|Alpha Group (Russia)|
|Motto||‘Win and return’ (Translated from Russian)|
|Date Founded||28th July 1974.|
|Key Statistics||Size: Classified (estimated 250-300 in Russia in 2004.)|
Organisation: Stand-alone sub-unit of Russia’s special forces within the Russian Federal Security Service (FSB). Part of Spetsnatz.
|Regimental Remit||Scope: Russia’s Alpha Group is based in Russia but operates both domestically and internationally. A dedicated anti-terrorism force of the Russian Federal Security Service (FSB) they have prevented and responded to violent acts in Russia itself such as hostage situations, bomb threats and hijacking in buildings and public transportation (including plane hijackings). They also conduct extended police duties, paramilitary operations and covert operations within Russia and internationally. |
Members of the group were responsible for Operation Storm 333 which marked the start of Soviet involvement in Afghanistan and the ten-year Soviet-Afghan War, in which they were extensively involved.
The Alpha Group have been active beyond their formal domestic scope in ethnic conflicts in the Soviet Union through the 1990s.
They intervened in the Baltics during the demise of the Soviet Union and were active in the first and second Chechen Wars and subsequently in the North Caucasus.
The Alpha Group have regional units in various ex-Soviet states including Belarus, Kazakhstan, Ukraine.
Specialism: Anti terrorism and counter terrorism
|Noteworthy Operations||1991 Soviet coup d’état attempt: Alpha Group’s commanding officer was commanded to forcibly enter the White House to eliminate Boris Yeltsin. They concluded that the mission could be actualised but with terrible human cost, following the assessment the operation was cancelled.|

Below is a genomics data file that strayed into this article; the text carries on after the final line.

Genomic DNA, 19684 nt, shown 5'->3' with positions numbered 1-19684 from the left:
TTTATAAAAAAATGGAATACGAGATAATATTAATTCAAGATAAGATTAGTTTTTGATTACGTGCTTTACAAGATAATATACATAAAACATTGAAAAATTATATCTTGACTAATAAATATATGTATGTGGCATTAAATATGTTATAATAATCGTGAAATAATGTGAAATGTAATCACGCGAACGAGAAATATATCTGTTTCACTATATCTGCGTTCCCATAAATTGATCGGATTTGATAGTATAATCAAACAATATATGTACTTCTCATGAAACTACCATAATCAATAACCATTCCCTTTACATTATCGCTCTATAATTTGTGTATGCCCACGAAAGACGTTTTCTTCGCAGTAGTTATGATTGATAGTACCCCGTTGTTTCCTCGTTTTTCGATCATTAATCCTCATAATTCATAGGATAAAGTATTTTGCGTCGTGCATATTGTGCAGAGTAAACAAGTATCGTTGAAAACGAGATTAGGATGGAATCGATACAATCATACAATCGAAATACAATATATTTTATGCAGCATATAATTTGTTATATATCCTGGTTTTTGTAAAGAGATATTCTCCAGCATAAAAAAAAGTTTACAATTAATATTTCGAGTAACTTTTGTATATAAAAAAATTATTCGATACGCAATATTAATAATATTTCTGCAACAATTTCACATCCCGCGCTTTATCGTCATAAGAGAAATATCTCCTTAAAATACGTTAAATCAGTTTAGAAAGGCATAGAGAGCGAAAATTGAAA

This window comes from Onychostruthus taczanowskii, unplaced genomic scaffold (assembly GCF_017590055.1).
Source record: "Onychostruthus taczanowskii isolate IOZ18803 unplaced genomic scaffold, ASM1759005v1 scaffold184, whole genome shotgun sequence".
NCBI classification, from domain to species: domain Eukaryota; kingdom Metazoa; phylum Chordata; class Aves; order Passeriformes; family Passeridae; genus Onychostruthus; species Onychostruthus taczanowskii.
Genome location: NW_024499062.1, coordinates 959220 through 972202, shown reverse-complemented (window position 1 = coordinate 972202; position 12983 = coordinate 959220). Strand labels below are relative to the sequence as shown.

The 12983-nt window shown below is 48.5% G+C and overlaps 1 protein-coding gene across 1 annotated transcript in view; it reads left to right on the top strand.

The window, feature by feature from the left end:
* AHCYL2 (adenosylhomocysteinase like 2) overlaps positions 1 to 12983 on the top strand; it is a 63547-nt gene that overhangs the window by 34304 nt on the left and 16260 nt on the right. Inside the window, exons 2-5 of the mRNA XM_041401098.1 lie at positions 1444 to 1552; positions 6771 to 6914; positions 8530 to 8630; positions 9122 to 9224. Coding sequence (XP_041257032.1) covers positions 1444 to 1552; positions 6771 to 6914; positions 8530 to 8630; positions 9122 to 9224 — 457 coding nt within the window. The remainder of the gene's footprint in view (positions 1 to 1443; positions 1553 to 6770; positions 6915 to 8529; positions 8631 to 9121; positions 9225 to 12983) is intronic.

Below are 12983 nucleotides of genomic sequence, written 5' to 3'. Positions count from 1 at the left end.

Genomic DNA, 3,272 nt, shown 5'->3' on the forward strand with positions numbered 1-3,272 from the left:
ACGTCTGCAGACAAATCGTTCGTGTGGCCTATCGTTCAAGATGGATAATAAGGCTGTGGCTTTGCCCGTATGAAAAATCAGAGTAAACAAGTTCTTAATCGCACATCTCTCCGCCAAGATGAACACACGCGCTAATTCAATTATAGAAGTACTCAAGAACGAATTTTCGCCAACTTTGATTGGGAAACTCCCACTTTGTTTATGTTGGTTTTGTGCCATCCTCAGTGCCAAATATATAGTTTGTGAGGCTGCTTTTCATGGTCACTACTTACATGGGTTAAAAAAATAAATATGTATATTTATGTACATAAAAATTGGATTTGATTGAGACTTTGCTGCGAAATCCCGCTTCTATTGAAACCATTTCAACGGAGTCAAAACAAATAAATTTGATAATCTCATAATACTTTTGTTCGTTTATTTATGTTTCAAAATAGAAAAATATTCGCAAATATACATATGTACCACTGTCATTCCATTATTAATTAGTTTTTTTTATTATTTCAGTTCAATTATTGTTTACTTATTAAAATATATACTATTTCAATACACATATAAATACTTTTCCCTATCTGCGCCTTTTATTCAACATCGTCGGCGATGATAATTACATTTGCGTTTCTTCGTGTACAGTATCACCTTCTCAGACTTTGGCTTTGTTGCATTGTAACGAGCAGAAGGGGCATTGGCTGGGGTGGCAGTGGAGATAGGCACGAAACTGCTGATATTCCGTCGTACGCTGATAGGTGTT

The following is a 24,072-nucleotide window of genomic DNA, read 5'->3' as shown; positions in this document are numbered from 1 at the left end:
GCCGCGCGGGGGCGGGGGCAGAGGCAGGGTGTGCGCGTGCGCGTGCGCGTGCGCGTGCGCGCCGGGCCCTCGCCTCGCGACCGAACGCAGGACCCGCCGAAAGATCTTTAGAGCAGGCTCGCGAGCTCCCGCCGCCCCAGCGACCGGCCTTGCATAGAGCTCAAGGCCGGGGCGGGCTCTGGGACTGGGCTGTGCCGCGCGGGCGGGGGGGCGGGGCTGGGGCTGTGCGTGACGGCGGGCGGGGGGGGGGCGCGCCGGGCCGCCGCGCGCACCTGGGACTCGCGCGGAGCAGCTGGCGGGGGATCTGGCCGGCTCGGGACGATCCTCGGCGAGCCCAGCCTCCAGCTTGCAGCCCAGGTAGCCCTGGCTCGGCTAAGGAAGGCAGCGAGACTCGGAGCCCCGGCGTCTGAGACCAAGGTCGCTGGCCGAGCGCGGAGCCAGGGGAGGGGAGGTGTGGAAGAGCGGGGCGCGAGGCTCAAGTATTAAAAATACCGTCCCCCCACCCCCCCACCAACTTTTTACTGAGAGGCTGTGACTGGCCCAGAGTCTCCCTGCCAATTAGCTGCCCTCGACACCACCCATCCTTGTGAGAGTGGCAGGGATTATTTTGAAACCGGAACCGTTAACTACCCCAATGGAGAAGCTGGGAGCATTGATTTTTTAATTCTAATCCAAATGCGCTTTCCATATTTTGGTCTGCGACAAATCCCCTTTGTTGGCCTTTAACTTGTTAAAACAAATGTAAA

1993 Russian constitutional crisis: Alpha Group were used in a showdown between pro-parliament forces and Yeltsin.
Operation Storm-333: Alpha Group stormed Tajbeg Palace in Kabul and assassinated Hafizullah Amin marking the start of the Soviet-Afghan War. Alpha Group were specifically tasked with targeting Amin.
Mass hostage crises: in territories in Russia and southern territories near Chechnya
Conflicts in Chechnya and North Caucasus
|Any Scandals||Crimes against humanity: Human Rights Watch announced in 2005 that Chechen disappearances by Alpha Group units had reached the scale of a ‘crime against humanity’. Many occurred during the Second Chechen War and following the ‘Chechenization’ policy beginning in 2003 Alpha members participated in at least 10 mixed ‘combined special groups’ that operated as death squads conducting night time raid targeting rebel combatants, their supporters and relatives and other civilians. |
Moscow hostage crisis: The use of an unknown chemical agent during a terrorist hostage crisis in October 2002 in a theater in Moscow led to Russia being fined by the European Court of Human Rights. After pumping the toxic substance into the theatre up to 130 hostages died. Russia did not uphold the ECHR ruling and paid compensation to the victims however did not launch an investigation into the violations.
Budyonnovsk hostage crisis: Abortive storming attempts by Alpha and Vympel troops ended up killing scores of hostages and resulted in a PR crisis for the Russian government, as they were televised across the country. Alpha troops attempted to storm the hostage centre twice with a death toll of 120 hostages. Eventually the crisis was resolved through negotiations and a ceasefire in Chechnya. The PM at the time distanced himself from the scandal claiming the troops had acted without government orders.
Beslan hostage crisis: Alpha Group were criticised for the use of tank cannons, portable flamethrowers and other weapons in Beslan, September 2004 during a local school hostage takeover by Chechan militants. Alpha and Vympel forces raided the facilities costing the lives of more than 333 people including 186 children and 10 Alpha members. In 2007, 447 survivors and relatives brought a complaint against the Russian government to the ECHR.